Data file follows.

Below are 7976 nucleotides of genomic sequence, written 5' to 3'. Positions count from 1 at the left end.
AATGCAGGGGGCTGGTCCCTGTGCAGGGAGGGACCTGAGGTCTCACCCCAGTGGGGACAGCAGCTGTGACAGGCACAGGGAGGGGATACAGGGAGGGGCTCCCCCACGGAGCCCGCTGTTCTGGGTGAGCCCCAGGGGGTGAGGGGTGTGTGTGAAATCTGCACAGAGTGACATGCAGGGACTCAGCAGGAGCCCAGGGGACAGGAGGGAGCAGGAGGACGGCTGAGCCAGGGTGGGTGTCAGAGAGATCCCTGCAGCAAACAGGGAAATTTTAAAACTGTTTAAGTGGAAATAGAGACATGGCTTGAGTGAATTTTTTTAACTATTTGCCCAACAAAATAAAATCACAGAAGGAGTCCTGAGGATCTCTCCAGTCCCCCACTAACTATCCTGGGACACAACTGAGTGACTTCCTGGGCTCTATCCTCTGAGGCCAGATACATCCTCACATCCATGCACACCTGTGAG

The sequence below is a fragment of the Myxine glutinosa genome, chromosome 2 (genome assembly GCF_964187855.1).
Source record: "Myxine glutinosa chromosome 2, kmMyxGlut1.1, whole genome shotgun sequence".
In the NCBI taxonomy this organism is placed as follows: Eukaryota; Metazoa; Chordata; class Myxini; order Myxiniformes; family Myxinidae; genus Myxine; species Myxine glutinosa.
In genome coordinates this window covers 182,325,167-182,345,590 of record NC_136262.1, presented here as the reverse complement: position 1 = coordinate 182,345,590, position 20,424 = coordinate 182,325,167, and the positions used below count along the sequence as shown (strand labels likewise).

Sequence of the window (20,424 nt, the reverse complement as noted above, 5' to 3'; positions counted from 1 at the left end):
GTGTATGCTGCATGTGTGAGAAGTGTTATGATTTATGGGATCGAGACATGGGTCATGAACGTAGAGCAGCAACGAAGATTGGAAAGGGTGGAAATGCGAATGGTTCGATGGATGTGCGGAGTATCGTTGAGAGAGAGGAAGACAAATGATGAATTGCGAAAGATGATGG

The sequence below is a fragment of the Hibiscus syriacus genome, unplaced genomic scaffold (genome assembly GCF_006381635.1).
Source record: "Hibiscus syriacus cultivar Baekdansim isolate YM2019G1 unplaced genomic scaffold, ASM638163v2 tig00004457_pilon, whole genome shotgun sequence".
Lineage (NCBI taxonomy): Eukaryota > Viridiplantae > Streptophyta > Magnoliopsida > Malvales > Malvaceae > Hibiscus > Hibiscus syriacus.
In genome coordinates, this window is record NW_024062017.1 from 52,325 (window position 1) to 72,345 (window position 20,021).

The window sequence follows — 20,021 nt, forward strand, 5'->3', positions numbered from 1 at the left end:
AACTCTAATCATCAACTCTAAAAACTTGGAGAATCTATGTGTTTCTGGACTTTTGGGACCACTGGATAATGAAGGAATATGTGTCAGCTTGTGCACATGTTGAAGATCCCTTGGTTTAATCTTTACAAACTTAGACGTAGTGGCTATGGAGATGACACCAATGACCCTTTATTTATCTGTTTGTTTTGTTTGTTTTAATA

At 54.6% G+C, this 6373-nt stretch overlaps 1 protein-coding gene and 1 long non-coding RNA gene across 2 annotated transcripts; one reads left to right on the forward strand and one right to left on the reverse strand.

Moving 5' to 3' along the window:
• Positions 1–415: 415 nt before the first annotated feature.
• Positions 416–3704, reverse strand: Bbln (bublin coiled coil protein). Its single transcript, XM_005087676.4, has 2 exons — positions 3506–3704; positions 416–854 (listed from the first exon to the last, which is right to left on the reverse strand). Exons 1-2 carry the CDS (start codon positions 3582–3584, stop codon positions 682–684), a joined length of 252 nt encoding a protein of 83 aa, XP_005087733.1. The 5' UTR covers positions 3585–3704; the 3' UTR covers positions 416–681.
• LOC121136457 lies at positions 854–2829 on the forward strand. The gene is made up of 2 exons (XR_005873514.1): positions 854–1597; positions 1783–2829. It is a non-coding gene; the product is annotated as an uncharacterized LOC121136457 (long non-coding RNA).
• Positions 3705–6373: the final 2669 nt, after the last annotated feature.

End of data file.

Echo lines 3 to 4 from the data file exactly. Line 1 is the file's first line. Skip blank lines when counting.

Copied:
The sequence below is a fragment of the Myxine glutinosa genome, chromosome 2 (genome assembly GCF_964187855.1).
Source record: "Myxine glutinosa chromosome 2, kmMyxGlut1.1, whole genome shotgun sequence".